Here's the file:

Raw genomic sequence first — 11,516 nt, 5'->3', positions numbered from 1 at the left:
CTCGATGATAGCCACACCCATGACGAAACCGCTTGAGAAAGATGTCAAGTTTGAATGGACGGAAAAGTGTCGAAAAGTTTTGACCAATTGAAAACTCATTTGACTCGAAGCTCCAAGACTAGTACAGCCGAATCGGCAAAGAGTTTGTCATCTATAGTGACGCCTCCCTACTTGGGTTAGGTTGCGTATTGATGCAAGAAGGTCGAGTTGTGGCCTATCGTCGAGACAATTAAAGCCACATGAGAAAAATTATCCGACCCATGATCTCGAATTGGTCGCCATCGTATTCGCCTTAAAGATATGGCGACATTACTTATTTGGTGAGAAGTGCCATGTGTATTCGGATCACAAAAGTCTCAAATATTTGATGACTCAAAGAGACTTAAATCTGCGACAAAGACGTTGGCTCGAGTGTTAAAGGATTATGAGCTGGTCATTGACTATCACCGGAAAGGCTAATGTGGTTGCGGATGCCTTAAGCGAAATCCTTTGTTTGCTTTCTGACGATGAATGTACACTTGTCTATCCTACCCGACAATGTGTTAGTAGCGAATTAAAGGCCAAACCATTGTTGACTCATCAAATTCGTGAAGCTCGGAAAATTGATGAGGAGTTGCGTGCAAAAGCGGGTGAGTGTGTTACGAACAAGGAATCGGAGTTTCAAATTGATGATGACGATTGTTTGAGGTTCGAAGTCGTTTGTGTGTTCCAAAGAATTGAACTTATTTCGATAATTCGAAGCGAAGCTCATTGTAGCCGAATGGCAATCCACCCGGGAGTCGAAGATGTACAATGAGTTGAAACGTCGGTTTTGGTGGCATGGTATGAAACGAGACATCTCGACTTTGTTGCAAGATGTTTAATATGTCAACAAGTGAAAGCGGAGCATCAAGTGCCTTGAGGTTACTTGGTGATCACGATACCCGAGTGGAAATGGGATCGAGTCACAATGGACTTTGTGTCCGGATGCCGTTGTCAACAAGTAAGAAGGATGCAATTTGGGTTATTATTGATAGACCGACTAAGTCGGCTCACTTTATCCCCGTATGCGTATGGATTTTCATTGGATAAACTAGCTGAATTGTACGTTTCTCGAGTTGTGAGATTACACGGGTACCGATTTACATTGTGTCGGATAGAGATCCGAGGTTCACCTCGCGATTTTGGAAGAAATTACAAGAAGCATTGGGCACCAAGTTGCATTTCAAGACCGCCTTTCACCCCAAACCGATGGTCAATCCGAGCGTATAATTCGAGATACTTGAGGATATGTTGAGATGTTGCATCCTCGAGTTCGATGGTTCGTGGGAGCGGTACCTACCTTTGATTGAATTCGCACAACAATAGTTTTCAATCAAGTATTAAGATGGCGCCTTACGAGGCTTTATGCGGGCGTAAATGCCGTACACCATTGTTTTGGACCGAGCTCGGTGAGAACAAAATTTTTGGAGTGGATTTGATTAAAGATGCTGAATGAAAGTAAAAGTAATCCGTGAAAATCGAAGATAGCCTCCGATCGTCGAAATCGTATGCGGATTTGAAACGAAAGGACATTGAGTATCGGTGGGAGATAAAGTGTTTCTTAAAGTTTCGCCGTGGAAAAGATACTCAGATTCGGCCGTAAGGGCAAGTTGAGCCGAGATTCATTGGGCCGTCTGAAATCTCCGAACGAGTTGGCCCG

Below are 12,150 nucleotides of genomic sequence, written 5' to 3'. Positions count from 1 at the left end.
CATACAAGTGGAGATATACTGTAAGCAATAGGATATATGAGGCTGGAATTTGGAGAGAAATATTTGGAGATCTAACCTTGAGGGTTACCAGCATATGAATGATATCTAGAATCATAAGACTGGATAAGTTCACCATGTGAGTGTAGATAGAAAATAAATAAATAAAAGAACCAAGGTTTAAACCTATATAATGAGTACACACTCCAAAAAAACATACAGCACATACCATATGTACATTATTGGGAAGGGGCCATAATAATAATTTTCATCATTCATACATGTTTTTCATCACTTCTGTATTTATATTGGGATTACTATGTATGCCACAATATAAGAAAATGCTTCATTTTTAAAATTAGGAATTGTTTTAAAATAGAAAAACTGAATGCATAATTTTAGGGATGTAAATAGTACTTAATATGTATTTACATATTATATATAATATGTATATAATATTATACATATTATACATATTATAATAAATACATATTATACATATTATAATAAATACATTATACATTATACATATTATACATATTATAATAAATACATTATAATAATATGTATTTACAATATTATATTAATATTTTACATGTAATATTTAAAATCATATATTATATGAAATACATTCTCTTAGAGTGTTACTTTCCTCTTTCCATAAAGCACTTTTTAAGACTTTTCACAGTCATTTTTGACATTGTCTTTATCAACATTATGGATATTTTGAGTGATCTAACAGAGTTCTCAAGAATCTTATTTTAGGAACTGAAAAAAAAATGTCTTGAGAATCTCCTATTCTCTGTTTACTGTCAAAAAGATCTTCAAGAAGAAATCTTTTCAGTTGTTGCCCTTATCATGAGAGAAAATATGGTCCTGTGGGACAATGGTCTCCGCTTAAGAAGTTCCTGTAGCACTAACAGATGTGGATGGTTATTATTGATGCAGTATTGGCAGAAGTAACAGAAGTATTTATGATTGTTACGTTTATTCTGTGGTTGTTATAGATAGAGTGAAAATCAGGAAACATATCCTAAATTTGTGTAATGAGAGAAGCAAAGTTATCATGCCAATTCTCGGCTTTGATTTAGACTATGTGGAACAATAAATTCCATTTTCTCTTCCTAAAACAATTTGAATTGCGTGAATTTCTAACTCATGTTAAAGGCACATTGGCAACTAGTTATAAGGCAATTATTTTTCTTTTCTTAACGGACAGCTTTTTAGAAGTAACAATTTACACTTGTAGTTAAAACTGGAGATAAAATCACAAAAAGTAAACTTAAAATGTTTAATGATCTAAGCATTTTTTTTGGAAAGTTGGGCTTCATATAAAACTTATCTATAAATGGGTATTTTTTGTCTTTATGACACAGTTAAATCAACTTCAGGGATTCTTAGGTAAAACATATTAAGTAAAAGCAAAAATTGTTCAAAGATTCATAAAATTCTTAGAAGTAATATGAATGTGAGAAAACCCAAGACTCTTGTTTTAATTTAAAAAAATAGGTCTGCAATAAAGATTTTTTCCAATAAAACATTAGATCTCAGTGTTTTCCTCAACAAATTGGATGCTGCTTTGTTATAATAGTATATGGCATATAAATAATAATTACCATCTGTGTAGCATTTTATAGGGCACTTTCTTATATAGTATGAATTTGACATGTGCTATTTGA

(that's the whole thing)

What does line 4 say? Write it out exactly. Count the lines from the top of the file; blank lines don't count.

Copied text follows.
CATACAAGTGGAGATATACTGTAAGCAATAGGATATATGAGGCTGGAATTTGGAGAGAAATATTTGGAGATCTAACCTTGAGGGTTACCAGCATATGAATGATATCTAGAATCATAAGACTGGATAAGTTCACCATGTGAGTGTAGATAGAAAATAAATAAATAAAAGAACCAAGGTTTAAACCTATATAATGAGTACACACTCCAAAAAAACATACAGCACATACCATATGTACATTATTGGGAAGGGGCCATAATAATAATTTTCATCATTCATACATGTTTTTCATCACTTCTGTATTTATATTGGGATTACTATGTATGCCACAATATAAGAAAATGCTTCATTTTTAAAATTAGGAATTGTTTTAAAATAGAAAAACTGAATGCATAATTTTAGGGATGTAAATAGTACTTAATATGTATTTACATATTATATATAATATGTATATAATATTATACATATTATACATATTATAATAAATACATATTATACATATTATAATAAATACATTATACATTATACATATTATACATATTATAATAAATACATTATAATAATATGTATTTACAATATTATATTAATATTTTACATGTAATATTTAAAATCATATATTATATGAAATACATTCTCTTAGAGTGTTACTTTCCTCTTTCCATAAAGCACTTTTTAAGACTTTTCACAGTCATTTTTGACATTGTCTTTATCAACATTATGGATATTTTGAGTGATCTAACAGAGTTCTCAAGAATCTTATTTTAGGAACTGAAAAAAAAATGTCTTGAGAATCTCCTATTCTCTGTTTACTGTCAAAAAGATCTTCAAGAAGAAATCTTTTCAGTTGTTGCCCTTATCATGAGAGAAAATATGGTCCTGTGGGACAATGGTCTCCGCTTAAGAAGTTCCTGTAGCACTAACAGATGTGGATGGTTATTATTGATGCAGTATTGGCAGAAGTAACAGAAGTATTTATGATTGTTACGTTTATTCTGTGGTTGTTATAGATAGAGTGAAAATCAGGAAACATATCCTAAATTTGTGTAATGAGAGAAGCAAAGTTATCATGCCAATTCTCGGCTTTGATTTAGACTATGTGGAACAATAAATTCCATTTTCTCTTCCTAAAACAATTTGAATTGCGTGAATTTCTAACTCATGTTAAAGGCACATTGGCAACTAGTTATAAGGCAATTATTTTTCTTTTCTTAACGGACAGCTTTTTAGAAGTAACAATTTACACTTGTAGTTAAAACTGGAGATAAAATCACAAAAAGTAAACTTAAAATGTTTAATGATCTAAGCATTTTTTTTGGAAAGTTGGGCTTCATATAAAACTTATCTATAAATGGGTATTTTTTGTCTTTATGACACAGTTAAATCAACTTCAGGGATTCTTAGGTAAAACATATTAAGTAAAAGCAAAAATTGTTCAAAGATTCATAAAATTCTTAGAAGTAATATGAATGTGAGAAAACCCAAGACTCTTGTTTTAATTTAAAAAAATAGGTCTGCAATAAAGATTTTTTCCAATAAAACATTAGATCTCAGTGTTTTCCTCAACAAATTGGATGCTGCTTTGTTATAATAGTATATGGCATATAAATAATAATTACCATCTGTGTAGCATTTTATAGGGCACTTTCTTATATAGTATGAATTTGACATGTGCTATTTGA